Puerto Rican ex-con claims to be Jesus Christ
His name is Jose Luis de Jesus Miranda; his followers call him everything from apostle to Dad, or simply Jesus Christ Man. De Jesus Miranda himself believes he’s the living incarnation of “Jesus Christ Man,” “the second coming of Christ.”
A follower of his believes “he is God, he is God.” She also lavishes him with money and gifts.
"I don’t have one Rolex,” de Jesus Miranda said, “I have 3 because they want to give it to me. It's like that woman that came to Jesus with the expensive perfume and put it on his feet. He didn’t reject it, so when someone gives me a watch or a gift, I receive it. I like them too, they're nice."
This self-proclaimed Son of God is a 60 year old former heroin addict and convict. The divorced father of 4 was born in Puerto Rico and now lives in South Florida with his second wife.
From a warehouse in Doral, near Miami, he presides over the "Creciendo en Gracia" or Growing in Grace Ministry which he also calls “God's Government On Earth.
As any other head of state, he is protected by a security detail that mimics the U.S. Secret Service.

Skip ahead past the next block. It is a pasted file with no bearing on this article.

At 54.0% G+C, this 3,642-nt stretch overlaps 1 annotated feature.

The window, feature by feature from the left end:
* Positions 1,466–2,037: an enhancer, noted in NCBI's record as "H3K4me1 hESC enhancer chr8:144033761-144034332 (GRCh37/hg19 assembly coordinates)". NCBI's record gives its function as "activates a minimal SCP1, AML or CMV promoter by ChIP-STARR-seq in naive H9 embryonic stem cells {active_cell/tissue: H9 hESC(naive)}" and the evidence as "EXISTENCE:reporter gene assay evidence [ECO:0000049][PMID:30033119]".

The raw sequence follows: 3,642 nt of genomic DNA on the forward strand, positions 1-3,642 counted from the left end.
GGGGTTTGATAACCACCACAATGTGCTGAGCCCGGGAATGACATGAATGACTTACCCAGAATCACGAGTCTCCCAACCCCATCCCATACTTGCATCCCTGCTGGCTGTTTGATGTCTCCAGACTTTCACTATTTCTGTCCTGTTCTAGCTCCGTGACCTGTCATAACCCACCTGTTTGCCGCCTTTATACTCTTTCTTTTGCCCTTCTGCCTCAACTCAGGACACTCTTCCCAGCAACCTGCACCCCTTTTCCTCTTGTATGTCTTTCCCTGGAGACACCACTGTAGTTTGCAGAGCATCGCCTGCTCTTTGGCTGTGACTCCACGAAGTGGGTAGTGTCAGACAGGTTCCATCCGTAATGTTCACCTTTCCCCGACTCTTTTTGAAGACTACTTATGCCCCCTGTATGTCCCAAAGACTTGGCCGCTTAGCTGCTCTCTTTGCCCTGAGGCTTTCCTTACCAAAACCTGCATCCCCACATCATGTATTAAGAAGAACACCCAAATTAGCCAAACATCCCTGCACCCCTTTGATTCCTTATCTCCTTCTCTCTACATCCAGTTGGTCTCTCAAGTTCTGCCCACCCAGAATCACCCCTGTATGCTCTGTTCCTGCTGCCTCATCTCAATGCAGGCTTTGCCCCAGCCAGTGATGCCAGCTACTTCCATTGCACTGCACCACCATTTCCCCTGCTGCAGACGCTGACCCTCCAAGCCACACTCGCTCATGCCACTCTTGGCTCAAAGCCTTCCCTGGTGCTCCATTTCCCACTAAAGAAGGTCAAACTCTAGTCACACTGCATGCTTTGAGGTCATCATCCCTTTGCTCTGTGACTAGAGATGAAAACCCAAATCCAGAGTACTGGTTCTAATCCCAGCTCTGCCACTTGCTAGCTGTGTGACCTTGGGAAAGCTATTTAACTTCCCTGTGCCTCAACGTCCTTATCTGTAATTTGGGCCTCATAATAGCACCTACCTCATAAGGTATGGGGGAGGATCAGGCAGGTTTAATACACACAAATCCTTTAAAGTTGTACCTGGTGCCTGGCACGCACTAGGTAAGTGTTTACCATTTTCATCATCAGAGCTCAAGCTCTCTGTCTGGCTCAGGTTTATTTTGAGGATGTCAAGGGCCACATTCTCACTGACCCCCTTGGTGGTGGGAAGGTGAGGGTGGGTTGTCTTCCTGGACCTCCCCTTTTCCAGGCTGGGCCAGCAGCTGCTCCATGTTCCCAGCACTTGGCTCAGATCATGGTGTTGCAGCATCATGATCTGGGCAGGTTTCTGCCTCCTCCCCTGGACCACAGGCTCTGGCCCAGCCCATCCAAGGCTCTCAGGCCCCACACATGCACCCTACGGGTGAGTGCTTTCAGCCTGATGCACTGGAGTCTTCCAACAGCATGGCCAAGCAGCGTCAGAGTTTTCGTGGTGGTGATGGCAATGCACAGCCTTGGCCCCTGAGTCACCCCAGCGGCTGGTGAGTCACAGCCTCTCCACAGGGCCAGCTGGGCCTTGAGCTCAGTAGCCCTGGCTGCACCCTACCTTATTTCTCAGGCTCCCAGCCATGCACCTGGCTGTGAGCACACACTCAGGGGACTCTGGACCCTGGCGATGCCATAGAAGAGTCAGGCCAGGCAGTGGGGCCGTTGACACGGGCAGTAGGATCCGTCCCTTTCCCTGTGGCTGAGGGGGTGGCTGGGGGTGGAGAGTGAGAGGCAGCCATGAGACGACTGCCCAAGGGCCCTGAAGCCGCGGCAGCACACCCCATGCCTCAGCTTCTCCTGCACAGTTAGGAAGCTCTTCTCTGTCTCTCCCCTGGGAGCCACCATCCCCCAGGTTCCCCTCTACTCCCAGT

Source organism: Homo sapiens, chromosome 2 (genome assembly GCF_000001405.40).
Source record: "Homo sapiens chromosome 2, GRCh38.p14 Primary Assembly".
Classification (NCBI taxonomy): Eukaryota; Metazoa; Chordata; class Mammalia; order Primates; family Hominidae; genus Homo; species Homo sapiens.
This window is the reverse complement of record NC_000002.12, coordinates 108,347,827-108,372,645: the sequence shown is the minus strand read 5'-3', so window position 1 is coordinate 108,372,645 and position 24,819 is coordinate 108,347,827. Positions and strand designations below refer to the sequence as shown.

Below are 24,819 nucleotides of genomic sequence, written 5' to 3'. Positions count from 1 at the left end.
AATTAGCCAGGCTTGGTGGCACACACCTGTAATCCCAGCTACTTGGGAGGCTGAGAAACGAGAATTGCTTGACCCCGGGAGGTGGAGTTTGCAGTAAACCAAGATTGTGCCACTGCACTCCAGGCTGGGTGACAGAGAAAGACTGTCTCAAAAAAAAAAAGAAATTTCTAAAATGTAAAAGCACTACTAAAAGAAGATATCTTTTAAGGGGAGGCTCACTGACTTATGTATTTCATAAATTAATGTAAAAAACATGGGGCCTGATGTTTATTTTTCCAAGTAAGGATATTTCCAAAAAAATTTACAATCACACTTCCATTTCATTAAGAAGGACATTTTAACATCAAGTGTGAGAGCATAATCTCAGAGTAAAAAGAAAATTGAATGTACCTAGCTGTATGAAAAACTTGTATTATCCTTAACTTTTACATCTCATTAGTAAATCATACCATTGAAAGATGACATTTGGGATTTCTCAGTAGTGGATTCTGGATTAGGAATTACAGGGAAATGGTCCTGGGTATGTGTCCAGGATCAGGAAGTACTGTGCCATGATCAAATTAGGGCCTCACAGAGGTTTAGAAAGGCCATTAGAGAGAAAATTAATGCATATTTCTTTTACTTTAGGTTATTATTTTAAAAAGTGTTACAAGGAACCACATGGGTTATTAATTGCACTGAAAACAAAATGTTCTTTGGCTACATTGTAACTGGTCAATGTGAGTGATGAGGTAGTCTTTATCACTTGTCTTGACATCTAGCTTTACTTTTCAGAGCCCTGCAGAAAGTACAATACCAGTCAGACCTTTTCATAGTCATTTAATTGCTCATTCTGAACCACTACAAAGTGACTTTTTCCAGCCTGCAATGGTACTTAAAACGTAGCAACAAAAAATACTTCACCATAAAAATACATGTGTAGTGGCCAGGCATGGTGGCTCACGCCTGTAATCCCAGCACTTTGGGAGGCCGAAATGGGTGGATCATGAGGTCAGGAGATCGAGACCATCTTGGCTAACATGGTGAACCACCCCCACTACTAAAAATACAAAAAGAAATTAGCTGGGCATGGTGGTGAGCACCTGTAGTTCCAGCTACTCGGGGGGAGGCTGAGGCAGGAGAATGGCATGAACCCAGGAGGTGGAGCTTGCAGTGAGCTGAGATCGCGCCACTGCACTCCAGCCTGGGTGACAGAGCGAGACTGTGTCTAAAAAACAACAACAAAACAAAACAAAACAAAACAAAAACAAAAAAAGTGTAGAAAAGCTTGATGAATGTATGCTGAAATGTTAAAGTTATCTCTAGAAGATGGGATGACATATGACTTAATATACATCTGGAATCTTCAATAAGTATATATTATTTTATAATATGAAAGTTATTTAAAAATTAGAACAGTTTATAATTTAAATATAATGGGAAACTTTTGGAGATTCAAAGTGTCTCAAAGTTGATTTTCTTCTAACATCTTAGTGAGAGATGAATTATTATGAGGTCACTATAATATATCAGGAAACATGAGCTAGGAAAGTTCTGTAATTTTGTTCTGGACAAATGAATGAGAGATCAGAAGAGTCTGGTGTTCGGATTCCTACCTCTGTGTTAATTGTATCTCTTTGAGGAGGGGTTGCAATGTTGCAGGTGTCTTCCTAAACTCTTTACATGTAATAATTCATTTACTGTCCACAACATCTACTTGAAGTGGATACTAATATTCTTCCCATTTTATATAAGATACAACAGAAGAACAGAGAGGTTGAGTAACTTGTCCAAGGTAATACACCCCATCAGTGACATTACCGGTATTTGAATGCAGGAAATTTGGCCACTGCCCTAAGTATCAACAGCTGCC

In an interview with the self-proclaimed Messiah, CBS4’s Ileana Varela asked de Jesus if he was able to do some of the things Jesus Christ did like performing miracles, healing the sick and walking on water.
De Jesus said not necessarily. “My life is my church and what I’m doing worldwide,” he said.
What De Jesus is doing at more than 300 centers in Central and South America, Cuba and the U.S. is preaching a message of "freedom to indulge" because according to this modern messiah, there is no sin, no devil and no hell to pay.
De Jesus says, “It doesn’t exist. The devil was destroyed two thousand years ago."
It is music to the ears of his followers, mostly Hispanic men and women who believe they are God's chosen people, predestined for salvation no matter what they do on earth. They also believe all other faiths are false and must be destroyed, from Catholics to Baptists and Jehovah’s witnesses.
His followers have organized marches at which they destroy religious books and symbols. They also have a campaign aimed at disrupting other religious gatherings, sometimes with violent consequences.
Divine or dangerous, he's got disciples
Religion on the Street